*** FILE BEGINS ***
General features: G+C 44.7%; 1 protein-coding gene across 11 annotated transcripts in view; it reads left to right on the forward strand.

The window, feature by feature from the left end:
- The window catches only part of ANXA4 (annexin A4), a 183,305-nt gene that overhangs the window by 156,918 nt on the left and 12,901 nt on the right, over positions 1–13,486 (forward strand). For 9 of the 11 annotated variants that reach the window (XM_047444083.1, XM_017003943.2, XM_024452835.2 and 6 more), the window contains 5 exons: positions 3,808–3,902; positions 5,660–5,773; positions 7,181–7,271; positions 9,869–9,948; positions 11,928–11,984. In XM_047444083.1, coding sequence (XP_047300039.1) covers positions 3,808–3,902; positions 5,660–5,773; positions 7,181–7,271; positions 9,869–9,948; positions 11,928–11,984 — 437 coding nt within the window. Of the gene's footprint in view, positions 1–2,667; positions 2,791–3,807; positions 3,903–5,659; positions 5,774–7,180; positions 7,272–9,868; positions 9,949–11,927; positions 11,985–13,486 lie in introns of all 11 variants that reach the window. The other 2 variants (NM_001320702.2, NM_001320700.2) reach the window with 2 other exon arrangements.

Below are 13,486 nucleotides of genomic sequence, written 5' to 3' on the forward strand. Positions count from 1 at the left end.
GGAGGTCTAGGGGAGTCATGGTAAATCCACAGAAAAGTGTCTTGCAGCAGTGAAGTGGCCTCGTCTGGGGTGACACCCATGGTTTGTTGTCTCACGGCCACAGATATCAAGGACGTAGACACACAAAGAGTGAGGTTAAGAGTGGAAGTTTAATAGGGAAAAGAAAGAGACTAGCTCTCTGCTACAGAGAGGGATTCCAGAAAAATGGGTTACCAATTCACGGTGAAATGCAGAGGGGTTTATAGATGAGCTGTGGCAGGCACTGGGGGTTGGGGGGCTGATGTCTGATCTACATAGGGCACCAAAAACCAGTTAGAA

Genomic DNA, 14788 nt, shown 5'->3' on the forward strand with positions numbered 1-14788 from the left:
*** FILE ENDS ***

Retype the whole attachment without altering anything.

General features: G+C 44.7%; 1 protein-coding gene across 11 annotated transcripts in view; it reads left to right on the forward strand.

The window, feature by feature from the left end:
- The window catches only part of ANXA4 (annexin A4), a 183,305-nt gene that overhangs the window by 156,918 nt on the left and 12,901 nt on the right, over positions 1–13,486 (forward strand). For 9 of the 11 annotated variants that reach the window (XM_047444083.1, XM_017003943.2, XM_024452835.2 and 6 more), the window contains 5 exons: positions 3,808–3,902; positions 5,660–5,773; positions 7,181–7,271; positions 9,869–9,948; positions 11,928–11,984. In XM_047444083.1, coding sequence (XP_047300039.1) covers positions 3,808–3,902; positions 5,660–5,773; positions 7,181–7,271; positions 9,869–9,948; positions 11,928–11,984 — 437 coding nt within the window. Of the gene's footprint in view, positions 1–2,667; positions 2,791–3,807; positions 3,903–5,659; positions 5,774–7,180; positions 7,272–9,868; positions 9,949–11,927; positions 11,985–13,486 lie in introns of all 11 variants that reach the window. The other 2 variants (NM_001320702.2, NM_001320700.2) reach the window with 2 other exon arrangements.

Below are 13,486 nucleotides of genomic sequence, written 5' to 3' on the forward strand. Positions count from 1 at the left end.
GGAGGTCTAGGGGAGTCATGGTAAATCCACAGAAAAGTGTCTTGCAGCAGTGAAGTGGCCTCGTCTGGGGTGACACCCATGGTTTGTTGTCTCACGGCCACAGATATCAAGGACGTAGACACACAAAGAGTGAGGTTAAGAGTGGAAGTTTAATAGGGAAAAGAAAGAGACTAGCTCTCTGCTACAGAGAGGGATTCCAGAAAAATGGGTTACCAATTCACGGTGAAATGCAGAGGGGTTTATAGATGAGCTGTGGCAGGCACTGGGGGTTGGGGGGCTGATGTCTGATCTACATAGGGCACCAAAAACCAGTTAGAA

Genomic DNA, 14788 nt, shown 5'->3' on the forward strand with positions numbered 1-14788 from the left: